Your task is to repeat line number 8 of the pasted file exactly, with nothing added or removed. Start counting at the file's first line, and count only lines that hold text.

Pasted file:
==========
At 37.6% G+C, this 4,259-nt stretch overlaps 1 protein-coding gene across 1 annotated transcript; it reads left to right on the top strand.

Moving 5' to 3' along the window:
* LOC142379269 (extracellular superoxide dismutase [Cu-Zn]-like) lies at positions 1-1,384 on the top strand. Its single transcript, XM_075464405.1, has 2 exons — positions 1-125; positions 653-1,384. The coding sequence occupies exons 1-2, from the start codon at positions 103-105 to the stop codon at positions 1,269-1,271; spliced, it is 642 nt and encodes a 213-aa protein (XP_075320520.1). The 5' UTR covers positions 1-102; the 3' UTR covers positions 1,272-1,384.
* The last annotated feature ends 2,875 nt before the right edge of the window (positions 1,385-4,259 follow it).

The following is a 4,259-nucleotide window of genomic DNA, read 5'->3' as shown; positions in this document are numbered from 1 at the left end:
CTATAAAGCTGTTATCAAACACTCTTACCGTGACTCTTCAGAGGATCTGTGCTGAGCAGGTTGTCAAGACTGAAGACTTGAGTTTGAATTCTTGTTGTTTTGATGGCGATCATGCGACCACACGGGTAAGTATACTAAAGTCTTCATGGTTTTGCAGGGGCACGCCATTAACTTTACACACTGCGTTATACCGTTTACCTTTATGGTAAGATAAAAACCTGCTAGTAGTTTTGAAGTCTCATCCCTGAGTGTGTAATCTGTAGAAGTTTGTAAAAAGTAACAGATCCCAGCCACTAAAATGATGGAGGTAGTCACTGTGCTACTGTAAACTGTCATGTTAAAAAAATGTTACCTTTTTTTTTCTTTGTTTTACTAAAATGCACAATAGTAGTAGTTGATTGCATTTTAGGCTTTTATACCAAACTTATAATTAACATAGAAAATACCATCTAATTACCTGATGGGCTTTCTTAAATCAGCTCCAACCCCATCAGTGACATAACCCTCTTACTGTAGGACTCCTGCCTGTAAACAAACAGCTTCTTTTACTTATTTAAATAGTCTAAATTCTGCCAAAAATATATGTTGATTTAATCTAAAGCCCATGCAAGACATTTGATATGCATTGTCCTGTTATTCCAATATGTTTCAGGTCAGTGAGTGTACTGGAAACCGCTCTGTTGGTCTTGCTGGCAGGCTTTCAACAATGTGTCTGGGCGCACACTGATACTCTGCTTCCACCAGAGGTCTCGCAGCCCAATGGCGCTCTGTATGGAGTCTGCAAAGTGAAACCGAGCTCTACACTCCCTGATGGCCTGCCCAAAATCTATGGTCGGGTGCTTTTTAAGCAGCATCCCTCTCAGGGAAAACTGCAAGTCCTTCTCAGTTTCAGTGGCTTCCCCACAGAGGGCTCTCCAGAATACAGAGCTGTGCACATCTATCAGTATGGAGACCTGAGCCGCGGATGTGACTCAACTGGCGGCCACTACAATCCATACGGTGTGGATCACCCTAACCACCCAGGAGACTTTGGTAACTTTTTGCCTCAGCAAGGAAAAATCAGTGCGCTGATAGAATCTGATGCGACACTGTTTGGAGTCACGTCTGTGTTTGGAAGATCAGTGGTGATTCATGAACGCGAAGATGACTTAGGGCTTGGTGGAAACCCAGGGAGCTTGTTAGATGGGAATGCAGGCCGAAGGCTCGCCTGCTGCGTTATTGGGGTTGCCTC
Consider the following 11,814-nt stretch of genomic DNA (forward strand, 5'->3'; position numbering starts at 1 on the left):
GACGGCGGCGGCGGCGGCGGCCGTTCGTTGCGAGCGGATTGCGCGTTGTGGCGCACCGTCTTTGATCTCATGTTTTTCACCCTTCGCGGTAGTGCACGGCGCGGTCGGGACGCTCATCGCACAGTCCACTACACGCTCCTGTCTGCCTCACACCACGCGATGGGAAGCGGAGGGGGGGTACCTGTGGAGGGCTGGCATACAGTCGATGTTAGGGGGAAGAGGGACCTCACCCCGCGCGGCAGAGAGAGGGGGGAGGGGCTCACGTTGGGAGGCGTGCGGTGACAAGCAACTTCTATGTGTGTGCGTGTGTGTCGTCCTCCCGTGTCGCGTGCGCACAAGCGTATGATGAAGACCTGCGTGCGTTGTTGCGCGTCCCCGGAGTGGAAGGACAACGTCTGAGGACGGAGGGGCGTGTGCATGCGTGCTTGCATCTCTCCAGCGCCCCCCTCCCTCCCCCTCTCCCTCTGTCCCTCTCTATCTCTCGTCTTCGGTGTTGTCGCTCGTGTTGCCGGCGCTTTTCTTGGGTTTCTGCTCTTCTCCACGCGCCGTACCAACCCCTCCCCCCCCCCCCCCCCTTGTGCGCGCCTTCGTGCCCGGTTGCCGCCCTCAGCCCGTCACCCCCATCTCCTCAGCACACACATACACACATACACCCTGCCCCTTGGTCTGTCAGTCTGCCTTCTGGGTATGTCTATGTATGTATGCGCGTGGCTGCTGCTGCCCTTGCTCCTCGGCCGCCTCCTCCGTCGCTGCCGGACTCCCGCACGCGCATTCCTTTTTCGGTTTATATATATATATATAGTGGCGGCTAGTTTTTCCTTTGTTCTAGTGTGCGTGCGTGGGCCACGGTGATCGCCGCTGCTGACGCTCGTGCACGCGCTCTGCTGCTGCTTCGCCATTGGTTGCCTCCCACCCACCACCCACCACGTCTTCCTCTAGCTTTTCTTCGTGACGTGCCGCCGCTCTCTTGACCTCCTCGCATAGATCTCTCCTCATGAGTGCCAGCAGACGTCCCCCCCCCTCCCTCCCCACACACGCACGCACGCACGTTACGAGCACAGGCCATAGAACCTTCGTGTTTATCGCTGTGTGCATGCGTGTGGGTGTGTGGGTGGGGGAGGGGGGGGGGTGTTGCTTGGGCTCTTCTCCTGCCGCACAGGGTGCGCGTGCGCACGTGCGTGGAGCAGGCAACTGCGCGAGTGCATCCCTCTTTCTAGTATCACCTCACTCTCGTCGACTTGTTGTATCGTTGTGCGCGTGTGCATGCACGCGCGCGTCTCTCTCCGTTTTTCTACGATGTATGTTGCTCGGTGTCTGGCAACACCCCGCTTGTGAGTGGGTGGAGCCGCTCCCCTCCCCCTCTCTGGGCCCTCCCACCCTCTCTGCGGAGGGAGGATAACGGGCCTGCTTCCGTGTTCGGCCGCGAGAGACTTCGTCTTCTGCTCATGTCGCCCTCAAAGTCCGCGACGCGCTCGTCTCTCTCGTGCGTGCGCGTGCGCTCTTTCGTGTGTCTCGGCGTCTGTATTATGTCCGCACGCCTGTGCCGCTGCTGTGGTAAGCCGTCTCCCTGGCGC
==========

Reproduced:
GACGGCGGCGGCGGCGGCGGCCGTTCGTTGCGAGCGGATTGCGCGTTGTGGCGCACCGTCTTTGATCTCATGTTTTTCACCCTTCGCGGTAGTGCACGGCGCGGTCGGGACGCTCATCGCACAGTCCACTACACGCTCCTGTCTGCCTCACACCACGCGATGGGAAGCGGAGGGGGGGTACCTGTGGAGGGCTGGCATACAGTCGATGTTAGGGGGAAGAGGGACCTCACCCCGCGCGGCAGAGAGAGGGGGGAGGGGCTCACGTTGGGAGGCGTGCGGTGACAAGCAACTTCTATGTGTGTGCGTGTGTGTCGTCCTCCCGTGTCGCGTGCGCACAAGCGTATGATGAAGACCTGCGTGCGTTGTTGCGCGTCCCCGGAGTGGAAGGACAACGTCTGAGGACGGAGGGGCGTGTGCATGCGTGCTTGCATCTCTCCAGCGCCCCCCTCCCTCCCCCTCTCCCTCTGTCCCTCTCTATCTCTCGTCTTCGGTGTTGTCGCTCGTGTTGCCGGCGCTTTTCTTGGGTTTCTGCTCTTCTCCACGCGCCGTACCAACCCCTCCCCCCCCCCCCCCCCTTGTGCGCGCCTTCGTGCCCGGTTGCCGCCCTCAGCCCGTCACCCCCATCTCCTCAGCACACACATACACACATACACCCTGCCCCTTGGTCTGTCAGTCTGCCTTCTGGGTATGTCTATGTATGTATGCGCGTGGCTGCTGCTGCCCTTGCTCCTCGGCCGCCTCCTCCGTCGCTGCCGGACTCCCGCACGCGCATTCCTTTTTCGGTTTATATATATATATATAGTGGCGGCTAGTTTTTCCTTTGTTCTAGTGTGCGTGCGTGGGCCACGGTGATCGCCGCTGCTGACGCTCGTGCACGCGCTCTGCTGCTGCTTCGCCATTGGTTGCCTCCCACCCACCACCCACCACGTCTTCCTCTAGCTTTTCTTCGTGACGTGCCGCCGCTCTCTTGACCTCCTCGCATAGATCTCTCCTCATGAGTGCCAGCAGACGTCCCCCCCCCTCCCTCCCCACACACGCACGCACGCACGTTACGAGCACAGGCCATAGAACCTTCGTGTTTATCGCTGTGTGCATGCGTGTGGGTGTGTGGGTGGGGGAGGGGGGGGGGTGTTGCTTGGGCTCTTCTCCTGCCGCACAGGGTGCGCGTGCGCACGTGCGTGGAGCAGGCAACTGCGCGAGTGCATCCCTCTTTCTAGTATCACCTCACTCTCGTCGACTTGTTGTATCGTTGTGCGCGTGTGCATGCACGCGCGCGTCTCTCTCCGTTTTTCTACGATGTATGTTGCTCGGTGTCTGGCAACACCCCGCTTGTGAGTGGGTGGAGCCGCTCCCCTCCCCCTCTCTGGGCCCTCCCACCCTCTCTGCGGAGGGAGGATAACGGGCCTGCTTCCGTGTTCGGCCGCGAGAGACTTCGTCTTCTGCTCATGTCGCCCTCAAAGTCCGCGACGCGCTCGTCTCTCTCGTGCGTGCGCGTGCGCTCTTTCGTGTGTCTCGGCGTCTGTATTATGTCCGCACGCCTGTGCCGCTGCTGTGGTAAGCCGTCTCCCTGGCGC